The Weather: Record the temperature, cloud cover, sunshine, etc.

Any observations or other details you want to jot down: Who are you with? How are you feeling? Tap into your five senses—what do you smell, hear, see, taste, or feel? Fill the page with your sketches, questions, and thoughts.

Your nature journal will become a daily log of the changes happening around you. No matter the season, it’s always the perfect time to observe and record. Find a quiet place to sit. Maybe wander outside to your backyard, sit on your porch, or beside a window looking outside. You can even take your nature journal with you to a park or on a walk with your family.

This journal is for you—don't worry about making it perfect. Challenge yourself to spend at least five minutes outside each day. Maybe next week you will increase your time outside to ten or fifteen minutes—the longer the better. It’s up to you. Get out there, learn outside!

Each week, we will share three prompts to get you started. Feel free to add more!

Prompt #1: Season Song

Materials Needed: Nature journal or paper, pen or pencil, colors if you like

Assignment: Sit outside (backyard, porch, even by an open window). Cover your ears for a moment. Uncover them and listen to all the sounds around you. Write about what you hear. Try to draw the sounds. Give them colors, form, and shape.

Additional resources:

Journal Prompt: Was it challenging to translate noises into shapes and colors? What does the "song" you documented tell you about the health of that environment?

Prompt #2 Season Watching

Materials Needed: Nature journal or paper, pen or pencil, colors if you like

Assignment: Sit outside (backyard, porch, a window). Be as still as you can for 5-15 minutes. Draw what you see. Label and describe what happened while you were observing.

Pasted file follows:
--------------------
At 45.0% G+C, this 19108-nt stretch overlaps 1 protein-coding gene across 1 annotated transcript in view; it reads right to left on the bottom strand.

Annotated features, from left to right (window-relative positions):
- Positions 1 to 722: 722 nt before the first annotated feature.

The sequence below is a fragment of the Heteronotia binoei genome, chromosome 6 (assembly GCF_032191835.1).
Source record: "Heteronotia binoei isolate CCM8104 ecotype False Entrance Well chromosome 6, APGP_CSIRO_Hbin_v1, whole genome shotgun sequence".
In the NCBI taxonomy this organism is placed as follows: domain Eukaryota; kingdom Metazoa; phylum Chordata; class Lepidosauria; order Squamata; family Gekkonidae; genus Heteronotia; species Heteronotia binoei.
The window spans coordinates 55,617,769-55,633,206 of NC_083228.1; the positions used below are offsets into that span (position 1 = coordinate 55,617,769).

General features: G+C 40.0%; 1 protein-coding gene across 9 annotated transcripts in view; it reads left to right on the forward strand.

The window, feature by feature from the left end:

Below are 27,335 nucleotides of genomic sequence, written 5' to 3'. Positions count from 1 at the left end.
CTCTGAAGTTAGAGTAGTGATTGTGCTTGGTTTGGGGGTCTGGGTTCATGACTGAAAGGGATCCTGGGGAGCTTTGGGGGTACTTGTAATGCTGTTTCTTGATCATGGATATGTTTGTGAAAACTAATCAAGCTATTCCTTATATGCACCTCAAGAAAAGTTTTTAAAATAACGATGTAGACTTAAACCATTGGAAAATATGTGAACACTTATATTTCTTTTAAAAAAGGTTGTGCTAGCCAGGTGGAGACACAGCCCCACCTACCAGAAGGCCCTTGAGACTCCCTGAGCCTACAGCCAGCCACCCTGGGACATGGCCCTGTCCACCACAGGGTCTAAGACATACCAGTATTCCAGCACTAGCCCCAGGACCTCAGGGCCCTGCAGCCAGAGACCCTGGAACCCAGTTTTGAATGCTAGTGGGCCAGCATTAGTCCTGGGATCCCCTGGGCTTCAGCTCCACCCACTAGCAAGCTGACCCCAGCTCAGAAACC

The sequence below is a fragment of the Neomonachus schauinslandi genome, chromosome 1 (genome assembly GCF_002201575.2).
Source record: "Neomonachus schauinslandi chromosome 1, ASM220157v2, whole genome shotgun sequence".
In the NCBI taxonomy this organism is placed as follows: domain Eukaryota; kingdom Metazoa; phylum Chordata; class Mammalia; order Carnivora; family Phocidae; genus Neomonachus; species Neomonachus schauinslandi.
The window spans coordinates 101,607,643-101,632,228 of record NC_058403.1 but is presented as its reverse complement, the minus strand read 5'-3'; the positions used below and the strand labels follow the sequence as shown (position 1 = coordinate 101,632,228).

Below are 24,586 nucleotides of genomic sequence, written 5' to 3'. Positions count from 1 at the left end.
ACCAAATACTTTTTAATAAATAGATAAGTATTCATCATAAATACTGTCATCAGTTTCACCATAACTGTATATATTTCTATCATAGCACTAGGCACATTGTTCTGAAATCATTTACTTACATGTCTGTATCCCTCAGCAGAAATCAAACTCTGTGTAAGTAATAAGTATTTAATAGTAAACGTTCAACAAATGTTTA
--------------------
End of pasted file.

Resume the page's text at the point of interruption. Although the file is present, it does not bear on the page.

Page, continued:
Additional resources:

Journal Prompt: Describe what it was like to watch nature around you. Were you a bystander or were you part of nature?

Prompt #3 Tiny Treasure

Materials Needed: Nature journal or paper, pen or pencil, colors if you like, a tiny treasure (see assignment for further details)

Assignment: Look for something so small you can hold it in your hand, preferably something you’ve found outside. Look very closely at it—observe every detail (everything you would need to find this treasure again if you were to lose it). Draw and describe it. Use words to tell how it looks, feels, smells, sounds.

Additional resources:

Journal Prompt: What is/was the role of your tiny treasure? Where did this tiny teasure come from? How did it end up here?

Prompt #4 Bug’s World

Materials Needed: Nature journal or paper, pen or pencil, colors if you like

Assignment: Find a safe spot outside (backyard, porch, etc.) Lay down on your belly and pretend you are a small bug in this environment. Draw your observations from this point of view. Document what you see, hear, smell, and feel.

Additional resources:

Journal Prompt: Describe what it’s like to have a bug's-eye-view of the world. What new challenges would you face in your environment? What did you notice that you couldn’t see before?

Want some more nature journaling ideas? Check out some of these resources below.

We would love you to share your nature journal entries on CBF's Learn Outside Facebook Group!